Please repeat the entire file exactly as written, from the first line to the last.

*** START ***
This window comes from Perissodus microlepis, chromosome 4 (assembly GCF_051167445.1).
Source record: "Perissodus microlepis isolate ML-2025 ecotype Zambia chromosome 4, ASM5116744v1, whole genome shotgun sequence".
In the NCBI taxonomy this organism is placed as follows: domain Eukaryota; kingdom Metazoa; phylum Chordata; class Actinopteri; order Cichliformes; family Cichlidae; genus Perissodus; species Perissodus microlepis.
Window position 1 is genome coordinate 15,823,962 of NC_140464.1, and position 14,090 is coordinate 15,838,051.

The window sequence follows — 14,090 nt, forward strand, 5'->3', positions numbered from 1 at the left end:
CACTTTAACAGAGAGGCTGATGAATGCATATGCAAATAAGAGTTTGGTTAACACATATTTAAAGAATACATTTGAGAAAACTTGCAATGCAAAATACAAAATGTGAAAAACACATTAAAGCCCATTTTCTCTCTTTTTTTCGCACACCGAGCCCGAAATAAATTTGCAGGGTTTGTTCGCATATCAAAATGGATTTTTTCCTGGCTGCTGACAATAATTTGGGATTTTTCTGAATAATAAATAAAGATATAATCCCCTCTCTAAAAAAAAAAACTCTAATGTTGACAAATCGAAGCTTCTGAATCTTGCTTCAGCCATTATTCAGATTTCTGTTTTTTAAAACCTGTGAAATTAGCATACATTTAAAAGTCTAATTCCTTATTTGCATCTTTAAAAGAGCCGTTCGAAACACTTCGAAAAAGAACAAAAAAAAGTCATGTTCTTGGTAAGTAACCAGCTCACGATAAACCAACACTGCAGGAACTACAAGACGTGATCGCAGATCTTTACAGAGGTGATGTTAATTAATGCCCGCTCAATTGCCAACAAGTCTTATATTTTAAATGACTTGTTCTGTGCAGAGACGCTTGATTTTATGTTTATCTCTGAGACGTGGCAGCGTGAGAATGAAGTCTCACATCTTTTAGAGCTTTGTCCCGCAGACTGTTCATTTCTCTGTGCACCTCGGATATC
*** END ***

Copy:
This window comes from Perissodus microlepis, chromosome 4 (assembly GCF_051167445.1).
Source record: "Perissodus microlepis isolate ML-2025 ecotype Zambia chromosome 4, ASM5116744v1, whole genome shotgun sequence".
In the NCBI taxonomy this organism is placed as follows: domain Eukaryota; kingdom Metazoa; phylum Chordata; class Actinopteri; order Cichliformes; family Cichlidae; genus Perissodus; species Perissodus microlepis.
Window position 1 is genome coordinate 15,823,962 of NC_140464.1, and position 14,090 is coordinate 15,838,051.

The window sequence follows — 14,090 nt, forward strand, 5'->3', positions numbered from 1 at the left end:
CACTTTAACAGAGAGGCTGATGAATGCATATGCAAATAAGAGTTTGGTTAACACATATTTAAAGAATACATTTGAGAAAACTTGCAATGCAAAATACAAAATGTGAAAAACACATTAAAGCCCATTTTCTCTCTTTTTTTCGCACACCGAGCCCGAAATAAATTTGCAGGGTTTGTTCGCATATCAAAATGGATTTTTTCCTGGCTGCTGACAATAATTTGGGATTTTTCTGAATAATAAATAAAGATATAATCCCCTCTCTAAAAAAAAAAACTCTAATGTTGACAAATCGAAGCTTCTGAATCTTGCTTCAGCCATTATTCAGATTTCTGTTTTTTAAAACCTGTGAAATTAGCATACATTTAAAAGTCTAATTCCTTATTTGCATCTTTAAAAGAGCCGTTCGAAACACTTCGAAAAAGAACAAAAAAAAGTCATGTTCTTGGTAAGTAACCAGCTCACGATAAACCAACACTGCAGGAACTACAAGACGTGATCGCAGATCTTTACAGAGGTGATGTTAATTAATGCCCGCTCAATTGCCAACAAGTCTTATATTTTAAATGACTTGTTCTGTGCAGAGACGCTTGATTTTATGTTTATCTCTGAGACGTGGCAGCGTGAGAATGAAGTCTCACATCTTTTAGAGCTTTGTCCCGCAGACTGTTCATTTCTCTGTGCACCTCGGATATC